Bezos is the richest of all time, except for that other feller


Bezos is the richest of all time, except for that other feller

Amazon founder officially overtakes Bill Gates - but is he really the richest person to have lived?

Natasha Bernal

For a brief few hours a year ago, Amazon’s founder Jeff Bezos got his first taste of what it was like to be the richest man alive.
Before the announcement of Amazon’s quarterly results, a spike in the company’s share price allowed Bezos to temporarily leapfrog Microsoft founder Bill Gates, who at the time was worth $89.7-billion.
It took until this year to pass him more permanently. This week, and $60-billion later, Bezos’s fortune has broken a new record.
The Amazon founder was officially proclaimed the richest person in recent history this week as his fortune hit $150-billion after a share price jump on Amazon’s Prime Day, the annual event when the retailer cuts prices on a range of products to boost sales.On Bloomberg’s Billionaire Index he overtook Gates’s 1999 fortune when adjusted for inflation. At the peak of the dotcom boom, Gates was worth $100-billion ($149-billion in today’s money), a level that Bezos has only just surpassed.
The 54-year-old Bezos owns a stake of more than 16% in e-commerce giant Amazon, which he founded as a book store in a garage in Seattle in 1994.
The Amazon shareholding represents the bulk of his fortune but Bezos’s portfolio and business interests are more wide ranging. They have included shares in Uber, Airbnb, financial news website Business Insider and healthcare business Zocdoc, according to Crunchbase.He is also the owner of The Washington Post, the newspaper he bought in 2013, and he founded space flight company Blue Origin in 2000. He also bought an early stake in Google worth $250,000 in 1998.
Rockefeller of ages
Although richer than anyone else alive, Bezos still falls short of some historical figures if their fortunes are adjusted for inflation.
The vast riches of US oil magnate John D Rockefeller and Scottish-born US steel tycoon Andrew Carnegie would dwarf Bezos, according to some estimates. Bezos, like Rockefeller, did not come from a wealthy family. His working life started at McDonald’s, where he was employed as a teenager in Albuquerque in the 1970s.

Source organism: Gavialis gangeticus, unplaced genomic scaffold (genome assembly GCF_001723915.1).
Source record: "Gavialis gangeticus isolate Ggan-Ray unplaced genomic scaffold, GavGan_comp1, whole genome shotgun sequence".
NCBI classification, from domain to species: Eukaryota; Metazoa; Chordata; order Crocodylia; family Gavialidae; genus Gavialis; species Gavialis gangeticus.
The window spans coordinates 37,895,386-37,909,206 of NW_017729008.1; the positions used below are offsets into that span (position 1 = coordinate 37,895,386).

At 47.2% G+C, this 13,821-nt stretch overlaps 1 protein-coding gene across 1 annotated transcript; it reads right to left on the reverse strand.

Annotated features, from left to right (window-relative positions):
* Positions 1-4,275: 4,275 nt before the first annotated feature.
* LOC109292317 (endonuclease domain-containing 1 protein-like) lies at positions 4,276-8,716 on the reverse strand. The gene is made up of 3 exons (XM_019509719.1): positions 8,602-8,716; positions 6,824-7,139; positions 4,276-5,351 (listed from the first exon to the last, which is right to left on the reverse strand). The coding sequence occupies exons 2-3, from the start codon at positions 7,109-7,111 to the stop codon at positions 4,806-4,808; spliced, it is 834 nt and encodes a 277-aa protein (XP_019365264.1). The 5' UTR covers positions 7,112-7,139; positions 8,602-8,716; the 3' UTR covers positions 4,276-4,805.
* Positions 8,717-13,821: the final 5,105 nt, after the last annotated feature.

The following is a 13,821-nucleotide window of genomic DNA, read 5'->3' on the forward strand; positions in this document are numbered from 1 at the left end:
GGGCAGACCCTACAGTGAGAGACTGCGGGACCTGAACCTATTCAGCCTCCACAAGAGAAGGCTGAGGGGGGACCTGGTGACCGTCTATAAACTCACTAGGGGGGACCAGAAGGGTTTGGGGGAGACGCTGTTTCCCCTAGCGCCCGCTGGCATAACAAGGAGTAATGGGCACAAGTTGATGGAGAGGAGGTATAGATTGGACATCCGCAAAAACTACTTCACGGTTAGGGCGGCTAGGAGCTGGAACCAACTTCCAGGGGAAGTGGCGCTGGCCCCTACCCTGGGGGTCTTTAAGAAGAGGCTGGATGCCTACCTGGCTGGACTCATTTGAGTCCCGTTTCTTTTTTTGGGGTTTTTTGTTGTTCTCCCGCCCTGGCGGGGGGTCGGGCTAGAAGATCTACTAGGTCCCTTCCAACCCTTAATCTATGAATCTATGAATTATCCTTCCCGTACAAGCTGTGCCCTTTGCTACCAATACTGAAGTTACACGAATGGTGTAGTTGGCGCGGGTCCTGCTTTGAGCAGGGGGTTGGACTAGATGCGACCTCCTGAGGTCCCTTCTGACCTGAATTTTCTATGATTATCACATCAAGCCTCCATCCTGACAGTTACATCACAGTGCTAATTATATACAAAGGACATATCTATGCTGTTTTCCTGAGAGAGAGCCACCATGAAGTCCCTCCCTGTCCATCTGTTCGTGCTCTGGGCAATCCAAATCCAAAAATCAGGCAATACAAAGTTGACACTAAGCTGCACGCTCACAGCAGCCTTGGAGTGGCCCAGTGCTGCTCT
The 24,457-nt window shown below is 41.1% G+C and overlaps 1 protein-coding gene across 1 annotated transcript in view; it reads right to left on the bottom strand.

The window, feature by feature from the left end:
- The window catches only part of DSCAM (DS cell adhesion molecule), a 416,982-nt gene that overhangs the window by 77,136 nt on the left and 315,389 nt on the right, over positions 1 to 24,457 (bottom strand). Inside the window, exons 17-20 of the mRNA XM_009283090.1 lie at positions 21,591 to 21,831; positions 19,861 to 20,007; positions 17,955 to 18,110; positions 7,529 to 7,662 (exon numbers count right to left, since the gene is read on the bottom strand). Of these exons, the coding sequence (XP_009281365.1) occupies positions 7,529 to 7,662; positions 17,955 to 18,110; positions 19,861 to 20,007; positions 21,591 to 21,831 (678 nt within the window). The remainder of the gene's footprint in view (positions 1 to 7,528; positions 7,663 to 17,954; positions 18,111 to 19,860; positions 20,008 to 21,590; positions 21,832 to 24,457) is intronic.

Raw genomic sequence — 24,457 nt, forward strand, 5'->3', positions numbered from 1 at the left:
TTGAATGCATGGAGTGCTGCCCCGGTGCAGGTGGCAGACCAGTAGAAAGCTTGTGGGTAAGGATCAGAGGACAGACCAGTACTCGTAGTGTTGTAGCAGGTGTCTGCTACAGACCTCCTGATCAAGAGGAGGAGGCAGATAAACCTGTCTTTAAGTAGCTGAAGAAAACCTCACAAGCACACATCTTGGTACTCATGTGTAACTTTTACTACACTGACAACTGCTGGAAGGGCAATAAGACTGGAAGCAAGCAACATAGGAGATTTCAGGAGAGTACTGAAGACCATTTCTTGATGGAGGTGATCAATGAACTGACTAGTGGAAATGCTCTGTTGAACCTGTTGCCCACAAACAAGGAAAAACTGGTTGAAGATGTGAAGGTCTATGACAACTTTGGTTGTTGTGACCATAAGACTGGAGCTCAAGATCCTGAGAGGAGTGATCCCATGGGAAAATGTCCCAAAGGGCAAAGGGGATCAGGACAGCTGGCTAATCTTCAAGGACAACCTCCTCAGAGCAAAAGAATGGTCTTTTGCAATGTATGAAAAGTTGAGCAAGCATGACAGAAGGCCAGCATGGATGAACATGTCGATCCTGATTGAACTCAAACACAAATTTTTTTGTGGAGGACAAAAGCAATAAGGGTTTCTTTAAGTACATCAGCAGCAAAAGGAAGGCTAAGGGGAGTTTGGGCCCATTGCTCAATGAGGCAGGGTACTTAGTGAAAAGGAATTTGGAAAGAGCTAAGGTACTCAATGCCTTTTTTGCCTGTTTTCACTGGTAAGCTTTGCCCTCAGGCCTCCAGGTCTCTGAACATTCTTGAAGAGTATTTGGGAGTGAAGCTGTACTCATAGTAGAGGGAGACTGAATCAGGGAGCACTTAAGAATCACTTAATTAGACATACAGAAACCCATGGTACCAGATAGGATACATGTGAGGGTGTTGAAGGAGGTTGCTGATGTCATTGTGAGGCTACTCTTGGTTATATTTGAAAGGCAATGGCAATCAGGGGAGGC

Bezos said: “You can learn responsibility in any job, if you take it seriously. You can learn a lot as a teenager working at McDonald’s. It’s different from what you learn in school. Don’t underestimate the value of that!”Bezos was working at DE Shaw when he came up with the idea for Amazon, writing a business plan with which he raised $300,000.“The original Amazon plan was focused on books, and I expected the company to grow slowly over a large number of years,” Bezos told The Daily Telegraph in 2015. “But it actually grew very quickly right from the beginning. These are very humble roots, I can assure you. I drove the packages to the post office in my Chevy Blazer.”
When he founded Amazon it was set up to focus on selling books on the Internet. The company was initially called Cadabra, but was changed a year later after a lawyer misheard its original name as Cadaver.
It quickly entered into new growth areas, selling CDs and DVDs from 1995. Two years after that it added toys and electronics to the list. Within 10 years of the launch, Amazon started selling food online. In 15 years, it had started making its own TV programmes.Despite Amazon’s success, Bezos has famously abided by three start-up principles: the two-pizza rule, which means that no meeting should ever have more people in it than could eat two pizzas; no bullet points, meaning all PowerPoint presentations are banned; and to avoid the obsession over profit, since he felt that building scale in the business is more important than shareholder returns.Amazon did not make a full-year profit until 2004, a full decade after its launch. This lack of profitability was an ongoing concern to investors, who were faced with the company regularly posting quarterly losses. After all, Bezos does not focus on money. “Wall Street ... is not one thing,” he said. “The investment community is made up of thousands and thousands of investors with different philosophies. As long as you’re clear about what you’re trying to build, and why, I think investors opt in. And the ones who don’t like that approach opt out.”
Bezos, like many of his predecessors to the title of wealthiest man alive, has decided to turn to philanthropy. On Twitter last month, he shared a message thanking followers for their philanthropic ideas, which he called “thoughtful, helpful and appreciated”.His side business, Bezos Expeditions, has launched many wildly differing projects. He is building a 10,000-year clock inside a mountain in west Texas, which is designed to be “a symbol, an icon for long-term thinking” and will tick once a year.
Bezos also gathered a team to recover the F-1 rocket engines used for the Apollo 11 launch from the seabed. And he is investing in technology to find better non-carbon energy sources through Breakthrough Energy.
- © The Daily Telegraph

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